A day or so went by. I moped around the house, going through the motions in whatever I did. I thought about Miller and what was to come of him. Hopefully, he’d find a new home before the SPCA had their way with him. I hoped for a miracle. Something good had to come out of all of this. And much to my surprise something good did happen. My parents changed their minds. To this day I’m still don’t know the exact reason why they had such a sudden change of heart. I can only it’s because they loved me (do love me) and didn’t want to see their oldest son hurting. When they told me their decision my heart nearly burst out of my chest with joy. I couldn’t believe what I was hearing. They reminded me of our agreement that I would be Miller’s sole owner and provider and that I would take him to the vet as soon as possible to take care of the tapeworm and have him fixed (which I did). Then it was back to the SPCA to get Miller. Again, my father went with me. Miller was still there. Upon seeing me he wagged his tail looking excited and I’m sure relieved that I was there to take him home, this time for good. The car ride home was the happiest I can remember. Miller and me were reunited, destined to be pals forever.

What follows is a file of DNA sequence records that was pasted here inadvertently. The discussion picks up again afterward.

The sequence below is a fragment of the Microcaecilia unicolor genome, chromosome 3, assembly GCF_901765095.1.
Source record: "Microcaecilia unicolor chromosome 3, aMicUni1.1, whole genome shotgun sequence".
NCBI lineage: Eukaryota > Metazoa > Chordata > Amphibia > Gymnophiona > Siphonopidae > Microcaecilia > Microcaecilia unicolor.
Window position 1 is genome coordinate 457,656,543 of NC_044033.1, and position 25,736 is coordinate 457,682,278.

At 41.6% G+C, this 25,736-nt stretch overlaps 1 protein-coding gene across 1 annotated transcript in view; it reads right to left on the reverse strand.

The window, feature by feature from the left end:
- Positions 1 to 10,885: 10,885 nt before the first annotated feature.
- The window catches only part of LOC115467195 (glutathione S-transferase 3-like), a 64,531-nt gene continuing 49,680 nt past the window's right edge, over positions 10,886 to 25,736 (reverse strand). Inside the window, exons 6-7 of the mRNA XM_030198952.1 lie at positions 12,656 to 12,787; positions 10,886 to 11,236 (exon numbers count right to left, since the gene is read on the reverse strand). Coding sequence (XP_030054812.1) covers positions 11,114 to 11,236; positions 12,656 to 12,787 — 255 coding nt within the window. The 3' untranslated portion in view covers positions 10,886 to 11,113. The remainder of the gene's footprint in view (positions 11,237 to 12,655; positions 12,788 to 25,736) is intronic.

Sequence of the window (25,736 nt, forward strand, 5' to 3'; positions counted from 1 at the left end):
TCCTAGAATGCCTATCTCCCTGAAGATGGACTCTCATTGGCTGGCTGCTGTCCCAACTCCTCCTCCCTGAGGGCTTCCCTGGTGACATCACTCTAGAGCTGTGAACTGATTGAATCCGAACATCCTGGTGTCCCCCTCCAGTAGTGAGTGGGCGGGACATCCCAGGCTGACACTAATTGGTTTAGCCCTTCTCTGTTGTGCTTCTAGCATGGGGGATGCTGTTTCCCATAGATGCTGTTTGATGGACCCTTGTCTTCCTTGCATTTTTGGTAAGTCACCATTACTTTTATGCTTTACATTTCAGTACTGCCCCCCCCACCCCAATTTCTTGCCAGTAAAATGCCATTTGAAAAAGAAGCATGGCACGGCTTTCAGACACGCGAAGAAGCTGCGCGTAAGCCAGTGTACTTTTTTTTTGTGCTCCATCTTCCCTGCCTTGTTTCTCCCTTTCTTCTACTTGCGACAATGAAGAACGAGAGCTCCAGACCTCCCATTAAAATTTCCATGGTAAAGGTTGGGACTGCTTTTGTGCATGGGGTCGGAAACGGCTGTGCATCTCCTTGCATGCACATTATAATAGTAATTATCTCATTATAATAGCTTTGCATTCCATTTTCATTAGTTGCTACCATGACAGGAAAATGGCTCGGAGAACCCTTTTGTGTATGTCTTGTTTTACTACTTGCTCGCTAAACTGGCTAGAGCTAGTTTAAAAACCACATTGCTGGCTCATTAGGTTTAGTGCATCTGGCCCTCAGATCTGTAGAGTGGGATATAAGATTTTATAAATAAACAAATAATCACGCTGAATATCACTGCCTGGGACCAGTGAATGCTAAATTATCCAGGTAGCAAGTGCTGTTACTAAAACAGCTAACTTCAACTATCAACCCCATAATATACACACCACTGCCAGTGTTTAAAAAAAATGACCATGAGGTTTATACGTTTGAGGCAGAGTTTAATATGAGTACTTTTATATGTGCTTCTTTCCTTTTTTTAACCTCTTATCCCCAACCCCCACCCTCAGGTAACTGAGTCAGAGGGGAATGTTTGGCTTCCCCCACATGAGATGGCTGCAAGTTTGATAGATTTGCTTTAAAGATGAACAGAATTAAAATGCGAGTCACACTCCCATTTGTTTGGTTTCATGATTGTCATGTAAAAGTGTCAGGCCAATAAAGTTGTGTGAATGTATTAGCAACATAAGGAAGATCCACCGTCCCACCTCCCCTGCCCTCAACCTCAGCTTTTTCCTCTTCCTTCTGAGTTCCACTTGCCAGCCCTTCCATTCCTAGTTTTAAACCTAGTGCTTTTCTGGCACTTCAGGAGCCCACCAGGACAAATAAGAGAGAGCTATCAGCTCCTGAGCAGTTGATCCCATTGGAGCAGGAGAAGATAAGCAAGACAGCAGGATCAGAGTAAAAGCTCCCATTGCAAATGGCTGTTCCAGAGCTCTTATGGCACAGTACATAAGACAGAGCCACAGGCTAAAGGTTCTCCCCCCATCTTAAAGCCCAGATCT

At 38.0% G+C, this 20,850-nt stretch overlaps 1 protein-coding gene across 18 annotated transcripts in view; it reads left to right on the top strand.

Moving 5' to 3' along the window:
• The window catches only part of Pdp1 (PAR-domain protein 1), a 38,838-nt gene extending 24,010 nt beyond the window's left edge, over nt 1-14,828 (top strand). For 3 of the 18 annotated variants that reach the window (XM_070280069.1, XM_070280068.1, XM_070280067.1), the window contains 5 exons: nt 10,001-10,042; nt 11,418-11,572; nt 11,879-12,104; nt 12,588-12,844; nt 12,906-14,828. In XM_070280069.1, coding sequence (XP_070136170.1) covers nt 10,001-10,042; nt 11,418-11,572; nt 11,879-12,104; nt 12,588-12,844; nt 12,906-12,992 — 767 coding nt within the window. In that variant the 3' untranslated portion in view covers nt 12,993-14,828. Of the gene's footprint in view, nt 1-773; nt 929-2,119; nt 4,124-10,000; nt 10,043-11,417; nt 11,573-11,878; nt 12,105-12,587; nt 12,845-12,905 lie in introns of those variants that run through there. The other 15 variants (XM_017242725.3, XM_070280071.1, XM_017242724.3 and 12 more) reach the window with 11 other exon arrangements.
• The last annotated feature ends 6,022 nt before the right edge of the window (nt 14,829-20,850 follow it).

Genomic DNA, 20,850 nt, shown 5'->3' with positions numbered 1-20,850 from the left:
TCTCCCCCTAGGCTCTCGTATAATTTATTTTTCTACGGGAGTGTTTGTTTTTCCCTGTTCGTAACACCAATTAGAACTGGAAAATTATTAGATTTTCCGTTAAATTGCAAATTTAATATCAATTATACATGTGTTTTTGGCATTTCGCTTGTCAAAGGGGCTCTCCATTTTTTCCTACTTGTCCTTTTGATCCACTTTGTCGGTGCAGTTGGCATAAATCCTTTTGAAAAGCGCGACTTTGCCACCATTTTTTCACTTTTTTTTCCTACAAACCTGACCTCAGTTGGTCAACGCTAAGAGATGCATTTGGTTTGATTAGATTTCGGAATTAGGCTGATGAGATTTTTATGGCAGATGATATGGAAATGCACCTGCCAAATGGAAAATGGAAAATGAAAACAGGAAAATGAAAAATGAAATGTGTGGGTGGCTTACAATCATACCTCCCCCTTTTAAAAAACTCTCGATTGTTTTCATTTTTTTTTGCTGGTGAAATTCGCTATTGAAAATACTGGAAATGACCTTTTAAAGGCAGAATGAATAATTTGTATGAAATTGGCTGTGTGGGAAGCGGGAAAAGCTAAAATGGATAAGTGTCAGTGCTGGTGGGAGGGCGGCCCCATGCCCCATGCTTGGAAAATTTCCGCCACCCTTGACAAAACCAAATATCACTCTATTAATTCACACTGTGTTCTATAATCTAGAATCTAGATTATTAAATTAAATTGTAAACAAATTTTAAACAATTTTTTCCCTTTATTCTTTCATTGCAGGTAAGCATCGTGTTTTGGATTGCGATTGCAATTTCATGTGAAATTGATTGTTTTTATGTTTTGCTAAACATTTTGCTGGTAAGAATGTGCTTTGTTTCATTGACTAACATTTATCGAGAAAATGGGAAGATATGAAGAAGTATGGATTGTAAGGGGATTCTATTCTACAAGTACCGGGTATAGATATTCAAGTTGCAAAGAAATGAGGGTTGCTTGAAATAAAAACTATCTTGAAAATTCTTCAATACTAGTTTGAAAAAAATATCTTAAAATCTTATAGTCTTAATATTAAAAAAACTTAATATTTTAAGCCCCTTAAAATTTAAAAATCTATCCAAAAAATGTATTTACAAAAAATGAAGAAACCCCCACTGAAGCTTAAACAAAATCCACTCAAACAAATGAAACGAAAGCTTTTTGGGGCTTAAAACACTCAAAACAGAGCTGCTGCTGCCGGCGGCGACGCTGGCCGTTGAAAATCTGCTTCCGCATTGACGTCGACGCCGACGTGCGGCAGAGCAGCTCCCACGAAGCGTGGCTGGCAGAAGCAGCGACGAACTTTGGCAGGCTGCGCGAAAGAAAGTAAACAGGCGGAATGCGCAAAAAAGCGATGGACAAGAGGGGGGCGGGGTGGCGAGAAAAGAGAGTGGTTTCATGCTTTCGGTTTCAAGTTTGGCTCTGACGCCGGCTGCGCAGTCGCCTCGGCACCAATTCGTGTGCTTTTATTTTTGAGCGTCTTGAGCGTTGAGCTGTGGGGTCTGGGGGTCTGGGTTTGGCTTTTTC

Miller was my dog and best friend for the next twelve years. He’s still my best friend and always will be. He was with me through good times and bad, lied next to me on the floor for what seemed like forever the night I returned home from the military, and was there by my side when I was alone and without anyone. But I was never alone. I had him. And he had me. It wasn’t just his appearance that made him so different from other dogs. We (my parents and I) always felt that if he could talk he would have. I never knew a dog to growl and bark the way he did almost as if he was trying to really speak to you. He was liked and loved by so many. Children gravitated to him, my friends thought he was the coolest dog, and I will never again know loyalty like the kind Miller gave me. He died from complications of double pneumonia on Friday, April 4, 2008 around 8:30 p.m. I’d been with him earlier that day, petting him, comforting him the best I could, letting him know that he wasn’t alone and never would be. Wherever you are now Miller Boy I know you’re just as loved as you were when you were with us in this life. I will always miss you and I will always love you.